Over the years, Uganda’s Health Insurance industry has been and still remains on a steady growth and predominantly being among the fastest growing insurance lines in Uganda after life insurance. Across the region, Uganda has also been holding the flag in providing the most affordable primary healthcare within the region.
In 2021, according to IRA’s industrial report, Ugandans paid about 269B UGX to licensed private health insurance providers a rise from 162B UGX in 2017. This depicts a 66% growth over the period of 5 years. It’s also important to note, that in 2021, if you are subscribed to health insurance, you are among the lucky 375,000 Ugandans out of 47 Million people (Less than 1% of the population), currently covered by private health insurance providers.
Furthermore, over 98% of those, have cover by virtue of being sponsored by their employers. This leaves about less than 8,000 individuals that pay for their health insurance out of pocket.
This builds up a fundamental question, whereas we still boast of having the most affordable healthcare services and health insurance in the region, why do the statistics depict that a Ugandan is only able to afford health insurance if paid for by their employer? Whereas health insurance is still seen as not affordable by majority of Ugandans, it’s important to note that most insurers would agree that the current level premium offering is not sufficient to provide the desired level of healthcare to its insured or prospected members, and this is why.
Using 2021 as a case study, Insurers paid over 90% of the premium collected to meet healthcare needs of their clients in terms of claims, this would be an equivalent of about 243B UGX, which is an average of 650,000 UGX per person covered. Typical insurers in Uganda, do not own hospitals, and therefore the beneficiaries of such sums are external parties (Government and Private Healthcare facilities) to guarantee an acceptable level of healthcare to itsmembers.
The cost of claims indicated above excludes about 27B UGX paid out to intermediaries in form of commission and about 54B UGX to meet their company over heads, among them office rent, statutory obligations like NSSF, PAYE name it.
This would mean that insurers had to solicit for over 54B UGX from other financing modes to take care of their members healthcare needs. This clearly tells you that the current premiums structure is not sufficient to cover claims.
Fundamentally, potential investors into the health insurance market would be asking whether it has ever been a wise move to put money into Uganda’s health insurance industry. Simply put, it would cost a shareholder a minimum of an extra 140,000 UGX per insured per year to take care of the health of its insured members on top of what he’s currently receiving from them, in form of premium.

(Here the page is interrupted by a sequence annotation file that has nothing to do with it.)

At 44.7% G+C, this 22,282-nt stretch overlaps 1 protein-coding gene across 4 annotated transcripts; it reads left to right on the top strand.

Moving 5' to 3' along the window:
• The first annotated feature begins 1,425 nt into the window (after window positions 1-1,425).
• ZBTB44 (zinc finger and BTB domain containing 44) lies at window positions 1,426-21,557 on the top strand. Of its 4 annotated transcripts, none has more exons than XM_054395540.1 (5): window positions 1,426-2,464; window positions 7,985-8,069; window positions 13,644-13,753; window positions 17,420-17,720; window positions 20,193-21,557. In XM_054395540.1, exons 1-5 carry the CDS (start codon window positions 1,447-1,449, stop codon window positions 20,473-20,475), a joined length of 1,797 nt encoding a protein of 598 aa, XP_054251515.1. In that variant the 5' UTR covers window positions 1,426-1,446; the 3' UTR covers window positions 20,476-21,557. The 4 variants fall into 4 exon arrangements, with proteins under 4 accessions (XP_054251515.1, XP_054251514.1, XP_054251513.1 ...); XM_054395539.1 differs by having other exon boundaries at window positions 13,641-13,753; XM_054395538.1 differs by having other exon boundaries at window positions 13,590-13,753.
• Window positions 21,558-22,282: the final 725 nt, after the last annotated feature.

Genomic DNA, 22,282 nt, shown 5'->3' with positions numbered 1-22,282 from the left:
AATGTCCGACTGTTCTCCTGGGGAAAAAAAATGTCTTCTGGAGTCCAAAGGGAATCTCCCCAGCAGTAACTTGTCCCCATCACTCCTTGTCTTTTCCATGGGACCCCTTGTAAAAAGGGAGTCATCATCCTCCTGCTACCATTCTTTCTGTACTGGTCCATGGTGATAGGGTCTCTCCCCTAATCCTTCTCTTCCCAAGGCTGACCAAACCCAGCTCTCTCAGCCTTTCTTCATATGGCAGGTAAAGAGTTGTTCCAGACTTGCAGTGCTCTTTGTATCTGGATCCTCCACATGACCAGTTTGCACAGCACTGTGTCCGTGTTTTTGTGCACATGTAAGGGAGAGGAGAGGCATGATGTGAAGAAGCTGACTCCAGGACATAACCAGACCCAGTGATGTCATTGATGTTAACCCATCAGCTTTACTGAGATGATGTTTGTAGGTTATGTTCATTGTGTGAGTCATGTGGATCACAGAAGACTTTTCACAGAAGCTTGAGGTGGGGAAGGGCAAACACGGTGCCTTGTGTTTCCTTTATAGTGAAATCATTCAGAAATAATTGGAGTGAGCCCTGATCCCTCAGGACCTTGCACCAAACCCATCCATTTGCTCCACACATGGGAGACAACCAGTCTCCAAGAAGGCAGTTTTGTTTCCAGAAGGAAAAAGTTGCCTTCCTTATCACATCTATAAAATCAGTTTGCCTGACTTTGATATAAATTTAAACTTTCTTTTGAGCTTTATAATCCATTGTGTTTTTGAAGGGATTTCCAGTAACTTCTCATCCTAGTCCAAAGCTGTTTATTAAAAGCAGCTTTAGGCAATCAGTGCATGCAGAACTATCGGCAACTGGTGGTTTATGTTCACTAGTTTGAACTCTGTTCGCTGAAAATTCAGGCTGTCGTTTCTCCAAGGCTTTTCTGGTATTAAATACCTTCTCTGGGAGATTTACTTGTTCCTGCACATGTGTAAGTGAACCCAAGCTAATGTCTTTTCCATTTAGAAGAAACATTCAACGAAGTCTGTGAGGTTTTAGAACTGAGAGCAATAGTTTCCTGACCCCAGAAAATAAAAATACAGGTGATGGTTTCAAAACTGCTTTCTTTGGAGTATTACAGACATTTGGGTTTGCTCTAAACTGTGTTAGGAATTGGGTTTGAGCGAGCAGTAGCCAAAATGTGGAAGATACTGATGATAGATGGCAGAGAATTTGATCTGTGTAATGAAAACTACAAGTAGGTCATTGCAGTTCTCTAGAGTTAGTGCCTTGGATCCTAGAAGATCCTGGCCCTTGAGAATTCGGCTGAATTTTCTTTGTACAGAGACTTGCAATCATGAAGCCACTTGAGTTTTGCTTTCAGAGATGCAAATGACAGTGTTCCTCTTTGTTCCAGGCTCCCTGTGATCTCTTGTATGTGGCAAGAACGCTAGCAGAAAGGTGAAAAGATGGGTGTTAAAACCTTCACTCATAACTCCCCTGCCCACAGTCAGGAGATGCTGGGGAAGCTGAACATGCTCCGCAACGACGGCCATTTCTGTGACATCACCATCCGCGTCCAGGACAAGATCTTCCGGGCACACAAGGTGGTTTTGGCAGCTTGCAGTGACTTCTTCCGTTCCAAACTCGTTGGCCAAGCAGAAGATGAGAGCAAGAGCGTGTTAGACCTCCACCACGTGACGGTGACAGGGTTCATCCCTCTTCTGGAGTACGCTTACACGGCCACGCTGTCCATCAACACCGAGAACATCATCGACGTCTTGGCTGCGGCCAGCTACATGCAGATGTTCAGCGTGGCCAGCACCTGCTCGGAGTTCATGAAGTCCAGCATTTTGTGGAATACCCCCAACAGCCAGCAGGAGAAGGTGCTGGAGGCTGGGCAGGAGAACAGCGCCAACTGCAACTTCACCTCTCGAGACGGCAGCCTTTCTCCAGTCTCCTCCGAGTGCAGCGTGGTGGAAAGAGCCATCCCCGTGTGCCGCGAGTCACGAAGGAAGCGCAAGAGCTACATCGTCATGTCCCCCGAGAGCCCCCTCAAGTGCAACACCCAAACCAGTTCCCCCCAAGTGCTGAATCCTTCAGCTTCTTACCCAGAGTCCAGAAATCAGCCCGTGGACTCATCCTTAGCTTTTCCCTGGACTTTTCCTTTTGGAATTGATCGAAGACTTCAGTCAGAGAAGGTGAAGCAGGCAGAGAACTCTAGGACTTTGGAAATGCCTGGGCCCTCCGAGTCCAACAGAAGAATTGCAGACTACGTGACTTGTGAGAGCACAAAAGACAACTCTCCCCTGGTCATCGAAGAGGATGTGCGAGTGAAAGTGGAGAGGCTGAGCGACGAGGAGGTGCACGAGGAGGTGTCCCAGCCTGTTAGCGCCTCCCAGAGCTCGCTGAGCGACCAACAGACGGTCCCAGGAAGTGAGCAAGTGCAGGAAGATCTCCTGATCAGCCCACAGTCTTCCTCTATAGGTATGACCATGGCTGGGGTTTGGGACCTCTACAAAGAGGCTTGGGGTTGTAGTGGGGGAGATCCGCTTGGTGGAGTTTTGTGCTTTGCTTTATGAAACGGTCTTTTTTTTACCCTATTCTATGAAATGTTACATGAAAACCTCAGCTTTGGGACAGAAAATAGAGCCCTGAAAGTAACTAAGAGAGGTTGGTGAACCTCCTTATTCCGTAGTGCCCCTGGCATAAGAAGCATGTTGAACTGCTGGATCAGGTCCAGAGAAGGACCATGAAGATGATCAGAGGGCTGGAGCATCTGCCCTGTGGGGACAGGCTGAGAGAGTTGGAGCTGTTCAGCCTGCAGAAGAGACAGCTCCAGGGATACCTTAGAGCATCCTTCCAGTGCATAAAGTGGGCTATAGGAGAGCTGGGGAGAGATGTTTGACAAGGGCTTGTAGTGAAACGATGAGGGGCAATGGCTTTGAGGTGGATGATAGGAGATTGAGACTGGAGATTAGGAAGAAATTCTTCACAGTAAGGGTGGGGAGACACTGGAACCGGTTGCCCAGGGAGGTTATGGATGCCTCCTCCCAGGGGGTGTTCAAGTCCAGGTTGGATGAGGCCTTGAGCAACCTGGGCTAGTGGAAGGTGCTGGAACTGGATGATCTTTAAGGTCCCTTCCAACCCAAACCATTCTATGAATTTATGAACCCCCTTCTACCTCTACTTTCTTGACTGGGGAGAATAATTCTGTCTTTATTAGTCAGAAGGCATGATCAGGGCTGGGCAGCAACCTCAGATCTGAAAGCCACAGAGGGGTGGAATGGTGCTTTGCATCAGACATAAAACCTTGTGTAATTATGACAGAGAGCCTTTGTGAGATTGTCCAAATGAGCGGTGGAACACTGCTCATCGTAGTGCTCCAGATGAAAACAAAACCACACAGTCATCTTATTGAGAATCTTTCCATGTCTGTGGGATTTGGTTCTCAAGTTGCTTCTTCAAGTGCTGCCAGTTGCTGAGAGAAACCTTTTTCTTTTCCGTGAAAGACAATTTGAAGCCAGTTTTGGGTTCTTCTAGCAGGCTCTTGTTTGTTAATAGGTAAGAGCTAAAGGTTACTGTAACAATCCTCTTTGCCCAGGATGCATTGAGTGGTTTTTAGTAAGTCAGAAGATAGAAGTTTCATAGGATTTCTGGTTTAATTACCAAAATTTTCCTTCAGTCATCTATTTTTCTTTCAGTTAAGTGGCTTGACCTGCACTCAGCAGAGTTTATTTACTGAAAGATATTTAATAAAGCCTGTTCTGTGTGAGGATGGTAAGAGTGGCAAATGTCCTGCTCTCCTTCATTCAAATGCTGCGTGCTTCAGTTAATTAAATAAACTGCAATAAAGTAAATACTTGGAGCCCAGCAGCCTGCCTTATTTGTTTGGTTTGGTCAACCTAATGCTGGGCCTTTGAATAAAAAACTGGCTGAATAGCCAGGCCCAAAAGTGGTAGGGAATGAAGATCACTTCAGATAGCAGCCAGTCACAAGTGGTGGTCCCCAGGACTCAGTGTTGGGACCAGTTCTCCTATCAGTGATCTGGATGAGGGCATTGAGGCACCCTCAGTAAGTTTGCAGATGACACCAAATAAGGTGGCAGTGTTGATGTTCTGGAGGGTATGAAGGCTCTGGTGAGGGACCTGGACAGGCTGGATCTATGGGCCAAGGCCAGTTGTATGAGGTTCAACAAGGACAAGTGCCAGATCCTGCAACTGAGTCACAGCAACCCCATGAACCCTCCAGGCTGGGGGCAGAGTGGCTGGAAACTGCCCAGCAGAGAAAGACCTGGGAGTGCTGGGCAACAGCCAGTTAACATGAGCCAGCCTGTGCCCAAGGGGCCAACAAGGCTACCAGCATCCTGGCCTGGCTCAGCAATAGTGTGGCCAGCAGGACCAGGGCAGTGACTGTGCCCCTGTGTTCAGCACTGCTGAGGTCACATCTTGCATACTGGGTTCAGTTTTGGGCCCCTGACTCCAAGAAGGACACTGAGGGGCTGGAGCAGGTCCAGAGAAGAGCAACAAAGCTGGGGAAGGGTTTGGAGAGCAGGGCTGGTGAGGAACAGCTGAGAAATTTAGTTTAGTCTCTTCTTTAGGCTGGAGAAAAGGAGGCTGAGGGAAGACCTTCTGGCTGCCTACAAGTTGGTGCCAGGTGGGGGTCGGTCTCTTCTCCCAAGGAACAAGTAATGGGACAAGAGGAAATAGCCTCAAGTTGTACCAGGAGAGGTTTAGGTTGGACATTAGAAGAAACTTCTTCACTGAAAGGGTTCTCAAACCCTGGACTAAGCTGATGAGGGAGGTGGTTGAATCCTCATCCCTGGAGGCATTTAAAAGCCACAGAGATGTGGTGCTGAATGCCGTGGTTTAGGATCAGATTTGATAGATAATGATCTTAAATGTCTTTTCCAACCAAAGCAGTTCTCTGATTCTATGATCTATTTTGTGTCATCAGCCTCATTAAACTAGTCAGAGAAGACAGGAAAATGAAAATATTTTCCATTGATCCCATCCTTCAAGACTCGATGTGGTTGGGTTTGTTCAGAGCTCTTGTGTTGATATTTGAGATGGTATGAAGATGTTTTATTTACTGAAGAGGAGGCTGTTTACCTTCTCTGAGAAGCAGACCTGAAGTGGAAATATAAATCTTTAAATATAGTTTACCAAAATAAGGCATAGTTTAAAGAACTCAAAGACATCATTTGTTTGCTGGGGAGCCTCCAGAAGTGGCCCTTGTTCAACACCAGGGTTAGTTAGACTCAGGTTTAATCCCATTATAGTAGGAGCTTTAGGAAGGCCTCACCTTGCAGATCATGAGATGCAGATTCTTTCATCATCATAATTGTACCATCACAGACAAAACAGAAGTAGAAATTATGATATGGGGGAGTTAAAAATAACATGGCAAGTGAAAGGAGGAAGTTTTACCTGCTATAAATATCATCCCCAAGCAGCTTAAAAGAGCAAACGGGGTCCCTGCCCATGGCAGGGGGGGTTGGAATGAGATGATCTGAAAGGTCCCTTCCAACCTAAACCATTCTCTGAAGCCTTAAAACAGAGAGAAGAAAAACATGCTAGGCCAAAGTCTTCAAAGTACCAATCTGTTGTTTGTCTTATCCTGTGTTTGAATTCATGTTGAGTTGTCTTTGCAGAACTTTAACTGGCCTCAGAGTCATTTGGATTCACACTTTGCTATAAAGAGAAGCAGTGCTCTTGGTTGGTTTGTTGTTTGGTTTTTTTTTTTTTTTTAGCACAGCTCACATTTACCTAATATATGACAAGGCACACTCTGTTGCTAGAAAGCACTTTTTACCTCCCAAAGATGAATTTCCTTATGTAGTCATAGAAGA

One would ask, how did we arrive here? One would deduct that since majority of the Ugandans don’t pay for their health insurance out of pocket, the cost of claims has since been left in the hands of insurers, with minimum effort coming from their members to join the quest of reducing the cost of claims.
The insurers have also since cried foul play from the healthcare facilities citing inconsistent claim tendencies among some, in form of unpredictable healthcare average cost increments and unnecessary hospital visits. Let us give an example, If you randomly askedan insured member where they seek healthcare services from, they will be quick to mention these below; AARHealthcare, IMC, Case Hospital, Life Link, AgaKhan, IHK, Nakasero, Kampala Hospital, Norvik, UMC, St Catherine,and Platinum.
From the above, it’s clear that the health insurance industry’s sustainability is as good as a deliberate symbiotic relationship between insurers and healthcare facilities, coupled with policy holders being control of their health and claims utilisation to guarantee more affordable health insurance.
The public should be able to pay the right premium to access their healthcare providers of preference (The right premium doesn’t have to be expensive). These healthcare providers ought to give insurers predictable costs of healthcare for them to price their products appropriately. Once all stakeholders are in one accord, we shall start seeing more affordable health insurance products for the masses.
Together, we can create a sustainable health insurance industry that guarantees affordable health financing mechanisms for the consumers and thus attaining universal healthcare coverage objective, where we all win.
The Writer is an Actuarial Consultant with Kenbright Africa.
Ernest Magezi Barusya
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